Groveport’s KidSpace building will be demolished

By Rick Palsgrove
Groveport Editor

Messenger photo by Rick Palsgrove
Groveport city officials decided to demolish Crooked Alley KidSpace building, located at 630 Wirt Road in Groveport.

Groveport City Council unanimously voted to approve the demolition of Crooked Alley KidSpace later this year to make room for more downtown parking.

Council had to decide between demolishing the KidSpace building – at an estimated cost of $30,000 – or repairing it at an approximate cost of $800,000.

“It was not a decision that was done lightly,” said Groveport City Administrator B.J. King.

According to Groveport Public Services Director Brian Strayer, the building needs the following: a new roof, new electrical panel, upgraded HVAC, exterior brick tuck pointing, repairs to a “significant” crack on the east side of the building, repairs to the main floor which has settled and cracked, window replacements, repairs to rusted window transoms, new gutters, interior and exterior painting, and elimination of mold.

The 3,100 square foot KidSpace building, located at 630 Wirt Road, was built in 1955 and was originally the Groveport Municipal Building for many years and later was home to the senior center. KidSpace moved into the building in the early 2000s after the senior center moved to the Groveport Recreation Center.

City officials said demolishing the building will allow for the creation of expanded public parking in the downtown area. King said several downtown area businesses have expressed a need for more public parking and the city. Currently the downtown public parking lots south of Main Street along Wirt Road are often full. Another downtown public parking lot with about 99 spaces is located on the north side of Main Street near Ace Hardware and Delaney’s.

Council approved two pieces of legislation to address the situation. One authorizes King to solicit bids and contract for the re-alignment and expansion of the existing municipal parking lot situated along Wirt Road, Crooked Alley, and Cherry Street.

Groveport City Engineer Steve Farst said this parking expansion will increase the parking capacity in the lot to approximately 100 to 112 spaces from the current 60 spaces.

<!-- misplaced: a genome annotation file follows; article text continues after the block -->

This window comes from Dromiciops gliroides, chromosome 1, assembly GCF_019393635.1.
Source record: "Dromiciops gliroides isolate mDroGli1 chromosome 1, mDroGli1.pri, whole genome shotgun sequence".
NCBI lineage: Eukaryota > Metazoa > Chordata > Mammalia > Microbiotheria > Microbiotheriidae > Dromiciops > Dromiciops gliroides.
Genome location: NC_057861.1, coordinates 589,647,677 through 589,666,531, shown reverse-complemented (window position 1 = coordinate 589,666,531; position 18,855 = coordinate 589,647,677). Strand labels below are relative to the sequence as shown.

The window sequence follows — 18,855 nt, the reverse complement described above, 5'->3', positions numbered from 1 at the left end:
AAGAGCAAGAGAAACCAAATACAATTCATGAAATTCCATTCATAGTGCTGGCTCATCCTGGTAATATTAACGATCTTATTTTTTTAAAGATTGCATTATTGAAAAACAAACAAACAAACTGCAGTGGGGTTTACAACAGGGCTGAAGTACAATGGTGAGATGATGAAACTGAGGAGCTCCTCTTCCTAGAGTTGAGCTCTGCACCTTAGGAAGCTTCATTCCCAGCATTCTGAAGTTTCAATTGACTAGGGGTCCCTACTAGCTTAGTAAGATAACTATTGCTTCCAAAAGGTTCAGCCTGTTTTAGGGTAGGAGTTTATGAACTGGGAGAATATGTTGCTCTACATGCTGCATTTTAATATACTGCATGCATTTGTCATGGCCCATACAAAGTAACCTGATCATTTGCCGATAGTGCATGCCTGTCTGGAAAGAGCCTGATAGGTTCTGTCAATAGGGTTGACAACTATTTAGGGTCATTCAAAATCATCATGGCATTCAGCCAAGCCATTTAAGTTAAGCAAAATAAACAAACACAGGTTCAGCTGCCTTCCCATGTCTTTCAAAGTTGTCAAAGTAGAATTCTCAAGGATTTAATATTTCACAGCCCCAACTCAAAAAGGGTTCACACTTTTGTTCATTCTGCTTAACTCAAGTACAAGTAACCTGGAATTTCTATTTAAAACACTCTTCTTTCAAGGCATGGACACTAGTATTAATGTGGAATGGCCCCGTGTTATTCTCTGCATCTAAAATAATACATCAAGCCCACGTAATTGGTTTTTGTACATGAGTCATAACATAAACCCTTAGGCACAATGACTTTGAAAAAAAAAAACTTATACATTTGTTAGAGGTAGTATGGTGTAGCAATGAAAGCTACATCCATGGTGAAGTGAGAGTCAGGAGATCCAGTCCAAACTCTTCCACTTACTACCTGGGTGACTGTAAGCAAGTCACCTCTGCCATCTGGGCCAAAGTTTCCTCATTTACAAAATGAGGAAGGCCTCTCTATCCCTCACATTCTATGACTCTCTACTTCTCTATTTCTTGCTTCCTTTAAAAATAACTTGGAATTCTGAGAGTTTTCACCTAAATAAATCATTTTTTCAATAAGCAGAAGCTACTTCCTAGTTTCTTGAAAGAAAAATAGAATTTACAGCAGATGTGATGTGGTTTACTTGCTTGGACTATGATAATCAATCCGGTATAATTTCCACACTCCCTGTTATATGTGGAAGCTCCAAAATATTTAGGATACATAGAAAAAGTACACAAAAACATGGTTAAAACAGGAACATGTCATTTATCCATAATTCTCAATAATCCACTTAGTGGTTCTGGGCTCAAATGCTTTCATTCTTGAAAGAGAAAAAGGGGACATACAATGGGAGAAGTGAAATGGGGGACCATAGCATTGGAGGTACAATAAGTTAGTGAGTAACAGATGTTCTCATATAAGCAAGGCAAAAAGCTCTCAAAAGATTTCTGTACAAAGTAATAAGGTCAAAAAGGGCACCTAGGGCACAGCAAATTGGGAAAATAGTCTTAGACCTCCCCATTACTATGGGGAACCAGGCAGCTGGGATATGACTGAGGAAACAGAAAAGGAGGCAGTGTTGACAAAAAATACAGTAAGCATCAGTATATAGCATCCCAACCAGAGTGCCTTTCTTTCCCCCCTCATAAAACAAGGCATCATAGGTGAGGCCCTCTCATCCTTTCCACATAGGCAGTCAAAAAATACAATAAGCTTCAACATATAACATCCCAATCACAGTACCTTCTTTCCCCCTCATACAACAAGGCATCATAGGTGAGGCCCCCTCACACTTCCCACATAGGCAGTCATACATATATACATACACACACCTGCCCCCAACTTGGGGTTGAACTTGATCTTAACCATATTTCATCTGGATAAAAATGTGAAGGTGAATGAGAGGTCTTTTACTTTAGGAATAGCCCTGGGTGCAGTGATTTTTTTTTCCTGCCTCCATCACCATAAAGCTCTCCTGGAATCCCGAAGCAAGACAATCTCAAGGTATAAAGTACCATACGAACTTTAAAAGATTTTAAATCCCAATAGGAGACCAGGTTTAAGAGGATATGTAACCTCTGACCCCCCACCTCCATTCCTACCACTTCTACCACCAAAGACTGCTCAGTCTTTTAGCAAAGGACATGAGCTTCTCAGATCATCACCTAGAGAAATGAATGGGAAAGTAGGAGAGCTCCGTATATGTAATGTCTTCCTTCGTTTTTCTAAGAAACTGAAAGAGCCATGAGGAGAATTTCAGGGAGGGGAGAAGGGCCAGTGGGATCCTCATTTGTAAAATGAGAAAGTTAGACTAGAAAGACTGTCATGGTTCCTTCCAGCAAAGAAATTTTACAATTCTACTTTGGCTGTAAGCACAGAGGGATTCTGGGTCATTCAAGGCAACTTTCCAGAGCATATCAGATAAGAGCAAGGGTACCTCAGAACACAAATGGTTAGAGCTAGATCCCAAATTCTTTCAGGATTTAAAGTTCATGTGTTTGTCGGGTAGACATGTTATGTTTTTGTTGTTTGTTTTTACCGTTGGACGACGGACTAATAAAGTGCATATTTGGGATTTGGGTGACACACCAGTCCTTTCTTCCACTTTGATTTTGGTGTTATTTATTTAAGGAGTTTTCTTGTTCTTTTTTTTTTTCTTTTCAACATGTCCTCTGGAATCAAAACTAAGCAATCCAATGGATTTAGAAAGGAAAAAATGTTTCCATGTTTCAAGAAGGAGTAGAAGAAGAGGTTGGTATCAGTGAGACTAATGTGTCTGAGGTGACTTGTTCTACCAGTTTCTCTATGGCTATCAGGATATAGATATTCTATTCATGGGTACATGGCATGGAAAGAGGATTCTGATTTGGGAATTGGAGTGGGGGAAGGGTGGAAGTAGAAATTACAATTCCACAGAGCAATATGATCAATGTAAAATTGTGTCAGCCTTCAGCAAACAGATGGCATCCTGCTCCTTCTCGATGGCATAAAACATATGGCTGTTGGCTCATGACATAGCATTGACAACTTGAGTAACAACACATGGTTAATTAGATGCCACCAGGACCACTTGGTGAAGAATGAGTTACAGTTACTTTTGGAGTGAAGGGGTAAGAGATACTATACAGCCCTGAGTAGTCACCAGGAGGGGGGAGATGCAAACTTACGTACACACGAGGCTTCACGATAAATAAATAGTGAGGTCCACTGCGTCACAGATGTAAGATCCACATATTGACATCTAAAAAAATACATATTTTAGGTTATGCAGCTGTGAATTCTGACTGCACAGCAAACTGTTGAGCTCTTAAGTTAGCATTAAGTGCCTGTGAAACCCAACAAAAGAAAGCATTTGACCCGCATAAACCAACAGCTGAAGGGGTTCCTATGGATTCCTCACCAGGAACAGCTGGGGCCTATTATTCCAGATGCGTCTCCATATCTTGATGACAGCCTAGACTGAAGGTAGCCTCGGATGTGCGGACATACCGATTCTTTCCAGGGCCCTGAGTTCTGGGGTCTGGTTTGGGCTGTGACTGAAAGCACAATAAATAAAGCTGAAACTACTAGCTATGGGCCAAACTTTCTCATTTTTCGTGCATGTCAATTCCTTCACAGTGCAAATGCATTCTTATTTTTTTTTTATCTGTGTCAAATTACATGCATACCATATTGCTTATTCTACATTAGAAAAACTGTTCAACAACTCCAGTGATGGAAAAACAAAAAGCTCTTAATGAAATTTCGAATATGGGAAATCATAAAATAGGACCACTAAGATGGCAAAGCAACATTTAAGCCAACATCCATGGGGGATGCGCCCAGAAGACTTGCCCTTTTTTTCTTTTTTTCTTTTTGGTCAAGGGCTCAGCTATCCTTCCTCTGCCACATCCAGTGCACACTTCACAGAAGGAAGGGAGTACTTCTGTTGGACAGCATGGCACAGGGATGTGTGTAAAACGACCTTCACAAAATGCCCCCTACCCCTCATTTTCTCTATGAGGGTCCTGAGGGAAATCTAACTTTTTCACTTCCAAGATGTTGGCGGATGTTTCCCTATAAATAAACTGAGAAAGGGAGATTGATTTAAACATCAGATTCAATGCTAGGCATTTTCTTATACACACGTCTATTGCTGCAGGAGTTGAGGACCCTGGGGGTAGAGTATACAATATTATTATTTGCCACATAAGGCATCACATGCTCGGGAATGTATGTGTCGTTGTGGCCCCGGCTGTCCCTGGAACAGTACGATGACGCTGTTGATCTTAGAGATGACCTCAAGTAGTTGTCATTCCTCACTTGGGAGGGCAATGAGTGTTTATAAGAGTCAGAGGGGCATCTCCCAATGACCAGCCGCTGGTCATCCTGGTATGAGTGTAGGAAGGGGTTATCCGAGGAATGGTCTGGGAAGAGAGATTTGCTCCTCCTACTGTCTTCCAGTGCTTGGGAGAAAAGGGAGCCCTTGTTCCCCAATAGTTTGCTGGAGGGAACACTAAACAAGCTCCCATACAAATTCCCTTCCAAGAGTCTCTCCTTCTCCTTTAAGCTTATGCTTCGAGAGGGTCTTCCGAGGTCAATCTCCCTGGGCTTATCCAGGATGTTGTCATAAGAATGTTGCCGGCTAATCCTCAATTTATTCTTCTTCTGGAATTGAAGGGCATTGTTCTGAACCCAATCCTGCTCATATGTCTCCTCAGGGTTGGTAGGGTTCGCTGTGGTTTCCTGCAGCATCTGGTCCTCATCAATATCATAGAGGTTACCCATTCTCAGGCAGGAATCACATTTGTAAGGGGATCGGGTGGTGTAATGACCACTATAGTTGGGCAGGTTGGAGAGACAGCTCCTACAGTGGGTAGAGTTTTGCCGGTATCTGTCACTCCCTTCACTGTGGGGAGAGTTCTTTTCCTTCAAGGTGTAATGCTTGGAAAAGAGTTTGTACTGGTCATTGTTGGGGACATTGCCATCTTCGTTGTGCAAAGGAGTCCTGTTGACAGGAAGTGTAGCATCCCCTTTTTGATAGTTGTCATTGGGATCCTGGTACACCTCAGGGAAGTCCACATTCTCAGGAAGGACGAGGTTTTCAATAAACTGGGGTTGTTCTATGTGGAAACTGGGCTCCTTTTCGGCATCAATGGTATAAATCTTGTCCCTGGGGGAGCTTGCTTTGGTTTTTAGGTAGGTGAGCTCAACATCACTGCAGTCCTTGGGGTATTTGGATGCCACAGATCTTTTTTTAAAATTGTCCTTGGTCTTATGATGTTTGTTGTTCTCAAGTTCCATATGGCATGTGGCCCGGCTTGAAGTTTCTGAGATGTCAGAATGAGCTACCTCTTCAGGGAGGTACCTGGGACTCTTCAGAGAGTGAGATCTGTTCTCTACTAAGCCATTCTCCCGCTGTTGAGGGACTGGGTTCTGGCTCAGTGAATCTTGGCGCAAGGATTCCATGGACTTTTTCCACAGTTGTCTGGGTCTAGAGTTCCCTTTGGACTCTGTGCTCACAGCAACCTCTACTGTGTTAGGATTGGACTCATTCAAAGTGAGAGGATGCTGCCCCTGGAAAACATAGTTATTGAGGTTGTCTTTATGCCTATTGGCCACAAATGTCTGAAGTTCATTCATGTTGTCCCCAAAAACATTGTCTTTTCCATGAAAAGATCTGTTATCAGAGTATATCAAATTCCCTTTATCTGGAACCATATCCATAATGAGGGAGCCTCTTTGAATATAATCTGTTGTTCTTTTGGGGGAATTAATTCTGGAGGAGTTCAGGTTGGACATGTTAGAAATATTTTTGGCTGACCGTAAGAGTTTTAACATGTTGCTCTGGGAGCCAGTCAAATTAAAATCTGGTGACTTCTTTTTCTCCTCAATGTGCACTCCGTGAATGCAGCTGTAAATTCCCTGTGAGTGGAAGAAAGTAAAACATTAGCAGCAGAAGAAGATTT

“The plan associated with this project includes the demolition of KidSpace and the closure of a portion of Cherry Street to combine these properties with the existing municipal parking lot property,” said King, who added there will be curb cuts on the newly designed parking lot to access Wirt Road.

The second ordinance authorizes King to contract with Leukco Construction for the buildout of the second floor of the Rarey’s Port building on Main Street (above Delaney’s Diner).

“That space will be used as the new location of KidSpace activities as well as conference room space,” said King, who added work on the buildout of the second floor of the Rarey’s Port building could begin in three months and take an estimated five months to complete.

King said the KidSpace building will not close until after the Rarey’s Port building project is completed and ready for KidSpace activities.

Construction of the new parking lot will not begin until the KidSpace building is demolished.

City officials had considered donating or leasing the KidSpace building to American Legion Robert Dutro Post 486, but decided against that. The Post does not have a permanent home and its 50 members currently meet at the Madison Township Community Center.

“I do believe we can find another place in town for the American Legion, we want to keep them in the community,” said Councilman Shawn Cleary.

According to American Legion Robert Dutro Post 486 Commander Josh Saunders, the Post had hoped to also use the building as community space for events and blood drives as well as space for satellite offices for veterans assistance agencies. According to members of the Post, this would have made veterans assistance more accessible to the over 868 veterans and their families in the Groveport, Canal Winchester and Madison Township areas.

A potential spot for a home for the Post has not yet been found.

“We will reach out to the Post to determine what their needs are,” said King. “We are fully committed to see how we can help them.”

The KidSpace building has also served as a voting location and no word has been given yet as to where this polling place would be moved to.

The KidSpace building also includes two public art works – a mural on an interior wall depicting Groveport during the 19th century Ohio and Erie Canal era and a Groveport Elementary School student art project on an exterior wall. The fate of these art works is unknown.

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